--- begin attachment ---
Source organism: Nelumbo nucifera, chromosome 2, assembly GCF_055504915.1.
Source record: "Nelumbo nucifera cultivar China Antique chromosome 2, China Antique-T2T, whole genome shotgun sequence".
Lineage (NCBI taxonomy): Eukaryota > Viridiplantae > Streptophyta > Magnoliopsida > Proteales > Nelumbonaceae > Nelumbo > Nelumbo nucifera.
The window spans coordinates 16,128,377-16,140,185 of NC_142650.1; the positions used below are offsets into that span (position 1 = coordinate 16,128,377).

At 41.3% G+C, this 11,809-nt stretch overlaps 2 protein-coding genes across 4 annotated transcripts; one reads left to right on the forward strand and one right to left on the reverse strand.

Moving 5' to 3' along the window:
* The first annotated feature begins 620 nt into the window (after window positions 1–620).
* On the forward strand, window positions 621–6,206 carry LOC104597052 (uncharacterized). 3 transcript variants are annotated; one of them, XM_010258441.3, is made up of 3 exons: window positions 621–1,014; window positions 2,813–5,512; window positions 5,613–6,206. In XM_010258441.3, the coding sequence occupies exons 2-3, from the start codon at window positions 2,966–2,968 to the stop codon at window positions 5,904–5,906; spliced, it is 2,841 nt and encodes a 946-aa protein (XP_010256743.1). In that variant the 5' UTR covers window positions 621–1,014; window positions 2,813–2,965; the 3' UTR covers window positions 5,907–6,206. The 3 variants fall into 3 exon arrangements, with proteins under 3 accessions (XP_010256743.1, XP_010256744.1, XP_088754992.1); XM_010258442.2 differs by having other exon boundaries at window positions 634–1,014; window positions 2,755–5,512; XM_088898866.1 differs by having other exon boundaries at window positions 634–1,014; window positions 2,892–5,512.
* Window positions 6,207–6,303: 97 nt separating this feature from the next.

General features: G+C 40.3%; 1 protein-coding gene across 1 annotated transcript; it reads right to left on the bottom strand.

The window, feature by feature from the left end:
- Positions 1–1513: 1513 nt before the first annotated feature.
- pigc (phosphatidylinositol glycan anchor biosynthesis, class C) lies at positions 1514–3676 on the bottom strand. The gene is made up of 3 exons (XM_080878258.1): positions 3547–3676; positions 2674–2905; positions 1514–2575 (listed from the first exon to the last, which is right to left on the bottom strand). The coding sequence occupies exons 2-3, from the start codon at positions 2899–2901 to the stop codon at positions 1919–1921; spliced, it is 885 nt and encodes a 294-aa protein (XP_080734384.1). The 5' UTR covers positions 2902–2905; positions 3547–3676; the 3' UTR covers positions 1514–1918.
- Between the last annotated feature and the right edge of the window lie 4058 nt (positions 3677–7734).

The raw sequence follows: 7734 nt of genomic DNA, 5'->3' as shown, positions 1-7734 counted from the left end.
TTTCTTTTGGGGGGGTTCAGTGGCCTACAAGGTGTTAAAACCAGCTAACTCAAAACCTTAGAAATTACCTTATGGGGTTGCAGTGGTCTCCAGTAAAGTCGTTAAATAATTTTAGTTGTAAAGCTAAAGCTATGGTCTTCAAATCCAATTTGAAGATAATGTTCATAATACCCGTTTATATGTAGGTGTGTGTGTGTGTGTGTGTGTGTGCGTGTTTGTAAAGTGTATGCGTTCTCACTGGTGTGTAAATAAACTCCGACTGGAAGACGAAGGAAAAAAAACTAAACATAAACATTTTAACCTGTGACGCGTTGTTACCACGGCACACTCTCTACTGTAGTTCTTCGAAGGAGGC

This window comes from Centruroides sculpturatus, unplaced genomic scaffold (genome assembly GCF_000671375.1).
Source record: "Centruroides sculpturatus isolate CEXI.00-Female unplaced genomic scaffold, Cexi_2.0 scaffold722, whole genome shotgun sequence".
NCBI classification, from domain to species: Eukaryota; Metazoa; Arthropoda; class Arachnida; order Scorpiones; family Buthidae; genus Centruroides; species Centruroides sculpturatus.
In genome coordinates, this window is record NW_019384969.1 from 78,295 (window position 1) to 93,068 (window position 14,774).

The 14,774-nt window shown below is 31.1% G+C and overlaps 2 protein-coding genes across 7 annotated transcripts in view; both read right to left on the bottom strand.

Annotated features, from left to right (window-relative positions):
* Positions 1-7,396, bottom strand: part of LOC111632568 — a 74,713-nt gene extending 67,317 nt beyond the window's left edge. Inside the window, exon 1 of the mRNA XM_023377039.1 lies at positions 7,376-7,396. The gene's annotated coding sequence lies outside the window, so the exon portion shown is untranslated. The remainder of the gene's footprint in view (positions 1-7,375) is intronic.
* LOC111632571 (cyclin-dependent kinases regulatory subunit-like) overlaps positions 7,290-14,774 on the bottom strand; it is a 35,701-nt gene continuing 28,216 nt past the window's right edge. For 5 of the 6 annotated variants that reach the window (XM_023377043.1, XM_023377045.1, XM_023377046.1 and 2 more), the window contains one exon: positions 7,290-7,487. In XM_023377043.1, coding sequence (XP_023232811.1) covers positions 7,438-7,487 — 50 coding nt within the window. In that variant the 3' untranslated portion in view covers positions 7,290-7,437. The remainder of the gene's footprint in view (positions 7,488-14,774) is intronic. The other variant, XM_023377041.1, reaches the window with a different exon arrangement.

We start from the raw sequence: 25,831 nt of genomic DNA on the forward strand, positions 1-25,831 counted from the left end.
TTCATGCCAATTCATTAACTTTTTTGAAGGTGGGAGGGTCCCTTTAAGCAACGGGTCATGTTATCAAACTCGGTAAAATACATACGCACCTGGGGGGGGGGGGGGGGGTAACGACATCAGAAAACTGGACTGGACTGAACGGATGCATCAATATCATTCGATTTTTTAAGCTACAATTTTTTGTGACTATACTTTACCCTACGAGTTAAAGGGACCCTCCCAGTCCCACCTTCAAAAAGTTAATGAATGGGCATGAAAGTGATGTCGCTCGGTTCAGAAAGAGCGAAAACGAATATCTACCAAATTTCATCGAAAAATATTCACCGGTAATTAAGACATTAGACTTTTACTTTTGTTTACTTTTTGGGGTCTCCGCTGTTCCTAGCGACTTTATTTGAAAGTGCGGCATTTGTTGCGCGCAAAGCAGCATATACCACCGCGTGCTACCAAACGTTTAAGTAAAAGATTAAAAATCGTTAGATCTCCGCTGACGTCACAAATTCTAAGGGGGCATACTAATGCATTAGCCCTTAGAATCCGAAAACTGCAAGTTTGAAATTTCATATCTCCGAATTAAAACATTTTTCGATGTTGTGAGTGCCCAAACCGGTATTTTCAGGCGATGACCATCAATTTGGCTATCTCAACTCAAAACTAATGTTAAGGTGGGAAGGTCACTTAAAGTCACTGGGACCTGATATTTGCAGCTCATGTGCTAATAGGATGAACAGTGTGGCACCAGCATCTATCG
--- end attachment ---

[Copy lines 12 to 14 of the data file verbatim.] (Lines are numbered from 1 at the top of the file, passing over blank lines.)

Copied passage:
- Positions 1–1513: 1513 nt before the first annotated feature.
- pigc (phosphatidylinositol glycan anchor biosynthesis, class C) lies at positions 1514–3676 on the bottom strand. The gene is made up of 3 exons (XM_080878258.1): positions 3547–3676; positions 2674–2905; positions 1514–2575 (listed from the first exon to the last, which is right to left on the bottom strand). The coding sequence occupies exons 2-3, from the start codon at positions 2899–2901 to the stop codon at positions 1919–1921; spliced, it is 885 nt and encodes a 294-aa protein (XP_080734384.1). The 5' UTR covers positions 2902–2905; positions 3547–3676; the 3' UTR covers positions 1514–1918.
- Between the last annotated feature and the right edge of the window lie 4058 nt (positions 3677–7734).